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Robertson v. State

Court of Appeals of Arkansas, Division I

January 24, 2018



          Scholl Law Firm, P.L.L.C., by: Scott A. Scholl, for appellant.

          Leslie Rutledge, Att'y Gen., by: Michael A. Hylden, Ass't Att'y Gen., for appellee.

          RITA W. GRUBER, Chief Judge

         Bobby Lee Robertson was convicted by a jury on four counts of delivery of a Schedule I or Schedule II controlled substance that is not methamphetamine or cocaine, Ark. Code Ann. § 5-64-426 (Repl. 2016), and was sentenced to an aggregate of 336 months' imprisonment in the Arkansas Department of Correction. Pursuant to Anders v. California, 386 U.S. 738 (1967), and Rule 4-3(k)(1) of the Rules of the Arkansas Supreme Court and Court of Appeals, his attorney has filed a no-merit brief and a motion to withdraw, asserting that there is no issue of arguable merit for an appeal. Counsel explains in his brief why none of the trial court's rulings that were adverse to Robertson constitute grounds for appeal. Robertson has filed pro se points for reversal, and the State has filed a brief responding to his points.

         We affirm Robertson's convictions and grant counsel's motion to withdraw. Our discussion begins with counsel's no-merit appeal.

         I. Counsel's No-Merit Appeal

         A. Motions for Directed Verdict

         Counsel addresses the denial of his motions for a directed verdict in which he argued that the State had "failed to make a prima facie case that the delivery occurred [or] that there was an actual transaction between my client and the confidential informant." Counsel summarizes the evidence as follows, acknowledging that the evidence is viewed on appeal in the light most favorable to the conviction. Flemister v. State, 2016 Ark.App. 180, at 1, 487 S.W.3d 386, 392.

         The alleged drug transactions were recorded by a hidden camera carried by a confidential informant, Shundra Williams, and the videos were shown at trial. Williams testified that she acted as the confidential informant because criminal charges were pending against her, and she would be "concerned for her children" if she were to face jail time. She acknowledged that someone viewing the video might not be able to see the actual exchange of money or drugs and that on two occasions the video "was deactivated" before she returned to Detective Bobby Linder's vehicle with the drugs. She stated that the drug transactions indeed occurred; that detectives searched her before her meetings with Robertson; that she did nothing "sinister" after the recording cut off; and that she did not intentionally turn off the camera, or know that it was cut off, before she got back to the vehicle. She testified that the video showed "what was in her hand" and that she gave those items to detectives. Detectives Linder and David Tumey testified that Williams was searched before each transaction with Robertson. Linder testified that he had no evidence she ever "slipped pills in" or had extra money on her in more than a hundred cases she had done. The substances in this case were identified as "morphine C-II" and "amphetamine C-II" on Arkansas State Crime Laboratory documents entitled "Evidence Submission Form" and "Drugs/Report of Laboratory Analysis," and chemists from the lab testified that they had identified those substances. Counsel concludes that it was up to the jury to weigh the witnesses' testimony and choose particular testimony to believe, a choice that the appellate court will not question. Hicks v. State, 327 Ark. 652, 658–659, 941 S.W.2d 387, 391 (1997).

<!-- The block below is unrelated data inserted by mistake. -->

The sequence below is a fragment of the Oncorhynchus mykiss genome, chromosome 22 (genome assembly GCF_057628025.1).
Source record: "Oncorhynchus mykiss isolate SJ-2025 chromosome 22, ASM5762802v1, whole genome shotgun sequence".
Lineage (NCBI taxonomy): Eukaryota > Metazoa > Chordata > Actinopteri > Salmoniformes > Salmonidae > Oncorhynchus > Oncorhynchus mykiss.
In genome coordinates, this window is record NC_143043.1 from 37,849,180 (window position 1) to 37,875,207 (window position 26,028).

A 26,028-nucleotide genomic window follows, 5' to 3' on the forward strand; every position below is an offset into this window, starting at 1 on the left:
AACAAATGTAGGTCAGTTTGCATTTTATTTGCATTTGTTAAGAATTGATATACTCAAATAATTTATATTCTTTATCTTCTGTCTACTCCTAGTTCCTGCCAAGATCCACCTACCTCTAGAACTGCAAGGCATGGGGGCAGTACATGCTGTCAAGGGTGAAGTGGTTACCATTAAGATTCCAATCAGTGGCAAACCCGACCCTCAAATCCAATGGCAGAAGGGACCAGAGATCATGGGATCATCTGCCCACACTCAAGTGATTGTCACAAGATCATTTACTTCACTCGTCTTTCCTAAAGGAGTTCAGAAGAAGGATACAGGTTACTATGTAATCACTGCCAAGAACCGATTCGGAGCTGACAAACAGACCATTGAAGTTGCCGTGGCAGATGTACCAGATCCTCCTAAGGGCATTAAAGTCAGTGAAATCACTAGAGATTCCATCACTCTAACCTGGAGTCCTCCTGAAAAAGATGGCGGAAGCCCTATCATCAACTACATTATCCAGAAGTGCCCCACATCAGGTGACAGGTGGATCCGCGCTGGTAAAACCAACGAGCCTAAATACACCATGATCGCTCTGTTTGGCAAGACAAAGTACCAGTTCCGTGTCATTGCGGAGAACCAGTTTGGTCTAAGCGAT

B. Objection to Lack of Discovery

         Detective Tumey testified that Williams had done more than ten buys for Detective Linder and him, and Robertson objected that he had not been provided the information in discovery. The court overruled the objection, finding that the State need not provide any "information that they don't use as evidence. It's just an oral question." Counsel notes that Arkansas Rule of Criminal Procedure 17.1 requires the State to provide names and addresses of witnesses it intends to call but not the substance of their testimony, and that a criminal defendant cannot rely upon discovery as a total substitute for his or her own investigation. Hicks v. State, 340 Ark. 605, 612, 12 S.W.3d 219, 223 (2000).

         C. Objection to Admission of Laboratory Report

          Robertson objected to the admission of State's exhibit 8, a "Report of Laboratory Analysis" by a chemist at the state crime laboratory, because of a discrepancy between its reference to "4 round purple tablets" and the reference to "4 round burgundy pills" in the "Evidence Submission Form" signed by Detective Linder. The court ruled that a partial identification or misidentification of colors did not require exclusion. Because decisions on evidentiary issues fall within the trial court's broad discretion and are not to be reversed absent an abuse of discretion, Smith v. State, 351 Ark. 468, 95 S.W.3d 801 (2003), counsel asserts that admission of this evidence would be an abuse of discretion only if the descriptions of color would unfairly prejudice Mr. Robertson or confuse the jury. Ark. R. Evid. 403 (2017). The weight of this particular evidence was ...

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